Why The Difference Between Trump And Biden Matters

In this combination of file photos, former Vice President Joe Biden speaks in Wilmington, Del., on March 12, 2020, left, and President Donald Trump speaks at the White House in Washington on April 5, 2020. (AP Photos)
In this combination of file photos, former Vice President Joe Biden speaks in Wilmington, Del., on March 12, 2020, left, and President Donald Trump speaks at the White House in Washington on April 5, 2020. (AP Photos)

Last week, Joe Biden and Bernie Sanders jointly announced the creation of several task forces to formulate policy that will, in Biden’s words, “… be essential to identifying ways to build on our progress and not simply turn the clock back to a time before Donald Trump, but transform our country." The leadership of each pairs leftist party activists like Alexandria Ocasio-Cortez with more establishment Democrats like her co-chair of the Climate Change Task Force, John Kerry.

Whether or not these initiatives will have a significant impact on Biden or the party platform is still to be determined. But for some, the outcome is already ordained. In a column titled “Don’t Pretend Joe Biden is Actually Moving to the Left,” David Sirota (a senior advisor and speechwriter for Sanders’ 2020 campaign) wrote, “Why do we have to insist that it’s some legitimately great victory that a few good people are on some random list of names on toothless task forces?”

His skepticism may be justified.

As he aptly notes, “… we know we don’t suffer from a lack of good policy ideas that require new task forces to litigate — we know that we instead suffer from a lack of political will and political power.” But it is not so profound as to lead him to argue that people should not vote for Biden.

Alas, not all progressives — at least not all young progressives — share that understanding. Some are announcing their intentions to vote for the Green Party candidate rather than a “neoliberal” like Biden. That’s a prospect that rightly alarms progressives far more than Republicans.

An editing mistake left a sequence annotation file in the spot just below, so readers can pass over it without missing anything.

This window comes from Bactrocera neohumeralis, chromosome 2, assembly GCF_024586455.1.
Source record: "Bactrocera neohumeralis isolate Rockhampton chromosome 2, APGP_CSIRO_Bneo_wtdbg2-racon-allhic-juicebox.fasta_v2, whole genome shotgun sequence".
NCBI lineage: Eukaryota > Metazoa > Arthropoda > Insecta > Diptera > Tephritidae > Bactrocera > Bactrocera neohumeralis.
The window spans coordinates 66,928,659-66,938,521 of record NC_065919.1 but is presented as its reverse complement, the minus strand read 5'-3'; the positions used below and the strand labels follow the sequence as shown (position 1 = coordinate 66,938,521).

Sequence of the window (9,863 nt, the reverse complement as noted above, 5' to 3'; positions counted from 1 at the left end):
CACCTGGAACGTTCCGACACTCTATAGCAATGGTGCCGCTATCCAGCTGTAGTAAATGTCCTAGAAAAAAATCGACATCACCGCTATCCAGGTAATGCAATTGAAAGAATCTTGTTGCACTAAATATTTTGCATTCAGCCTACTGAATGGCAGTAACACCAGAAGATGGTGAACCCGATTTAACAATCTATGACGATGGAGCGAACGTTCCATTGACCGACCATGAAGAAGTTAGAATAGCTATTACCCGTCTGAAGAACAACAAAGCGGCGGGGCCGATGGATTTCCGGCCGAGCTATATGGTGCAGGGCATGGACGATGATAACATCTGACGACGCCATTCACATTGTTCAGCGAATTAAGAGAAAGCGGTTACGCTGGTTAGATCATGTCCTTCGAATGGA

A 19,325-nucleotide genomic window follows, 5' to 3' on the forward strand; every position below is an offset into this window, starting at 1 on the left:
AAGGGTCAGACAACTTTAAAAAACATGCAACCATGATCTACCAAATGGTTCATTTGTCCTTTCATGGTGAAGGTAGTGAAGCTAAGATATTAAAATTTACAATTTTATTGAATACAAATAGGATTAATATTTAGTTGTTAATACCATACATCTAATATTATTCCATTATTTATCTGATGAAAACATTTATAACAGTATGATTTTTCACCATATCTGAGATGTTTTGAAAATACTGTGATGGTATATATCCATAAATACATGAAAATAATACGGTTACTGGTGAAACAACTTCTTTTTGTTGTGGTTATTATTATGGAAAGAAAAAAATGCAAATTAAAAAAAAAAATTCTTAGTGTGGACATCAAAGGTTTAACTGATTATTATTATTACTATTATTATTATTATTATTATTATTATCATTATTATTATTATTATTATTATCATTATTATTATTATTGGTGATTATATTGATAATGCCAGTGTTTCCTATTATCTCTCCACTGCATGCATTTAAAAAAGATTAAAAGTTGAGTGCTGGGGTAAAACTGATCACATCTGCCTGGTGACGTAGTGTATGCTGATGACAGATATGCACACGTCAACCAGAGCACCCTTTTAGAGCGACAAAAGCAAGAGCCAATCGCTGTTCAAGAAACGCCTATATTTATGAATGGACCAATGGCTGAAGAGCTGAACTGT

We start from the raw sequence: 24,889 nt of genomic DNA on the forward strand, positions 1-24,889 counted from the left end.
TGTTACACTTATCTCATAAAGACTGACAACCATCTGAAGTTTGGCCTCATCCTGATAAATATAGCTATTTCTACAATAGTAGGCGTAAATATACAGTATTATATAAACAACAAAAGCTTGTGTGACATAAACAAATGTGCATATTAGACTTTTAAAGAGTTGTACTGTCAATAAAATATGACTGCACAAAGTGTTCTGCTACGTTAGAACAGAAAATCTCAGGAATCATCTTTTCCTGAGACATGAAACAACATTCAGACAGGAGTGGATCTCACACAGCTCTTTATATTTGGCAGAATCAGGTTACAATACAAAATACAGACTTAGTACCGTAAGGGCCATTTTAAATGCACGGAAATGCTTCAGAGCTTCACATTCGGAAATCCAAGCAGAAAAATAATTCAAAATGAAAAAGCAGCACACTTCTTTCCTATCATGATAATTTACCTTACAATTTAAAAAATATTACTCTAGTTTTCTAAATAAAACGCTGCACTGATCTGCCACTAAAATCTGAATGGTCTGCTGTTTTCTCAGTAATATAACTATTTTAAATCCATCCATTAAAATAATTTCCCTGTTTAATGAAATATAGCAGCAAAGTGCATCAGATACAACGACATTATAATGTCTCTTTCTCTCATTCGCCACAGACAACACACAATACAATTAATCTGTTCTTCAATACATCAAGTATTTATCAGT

Last month, The Nation published “An Open Letter to the New New Left from the Old New Left,” in which 75 founders and leaders of the radical 1960s organization, Students for a Democratic Society (SDS) took the leadership of the Democratic Socialists of America to task for refusing to support Biden. While the letter’s authors did not endorse him, they argued that it was nonetheless crucial to work to elect him.

“Trump is the leader of an authoritarian party that aims for absolute power; rejects climate science; embraces racism, sexism, homophobia, and violence; holds the democratic process in contempt; bids to take over the entire federal judiciary; represses voting rights; and violates plain human decency on many fronts,” they wrote. “These are the grounds for our solemn determination: A common effort to unseat him is our high moral and political responsibility.”

But some in the generally thoughtful and valuable democratic socialist movement seem to feel a greater responsibility to expose the hypocrisy and corporate agenda of the Democratic Party’s leadership.

When Bhaskar Sunjara, publisher of socialist journal, Jacobin, announced on Twitter that he was planning to vote for Howie Hawkins (the Green Party candidate) for president, one of his supporters wrote, “The Dems have shown such disdain for our issues/movement and they must be shown a clear message.”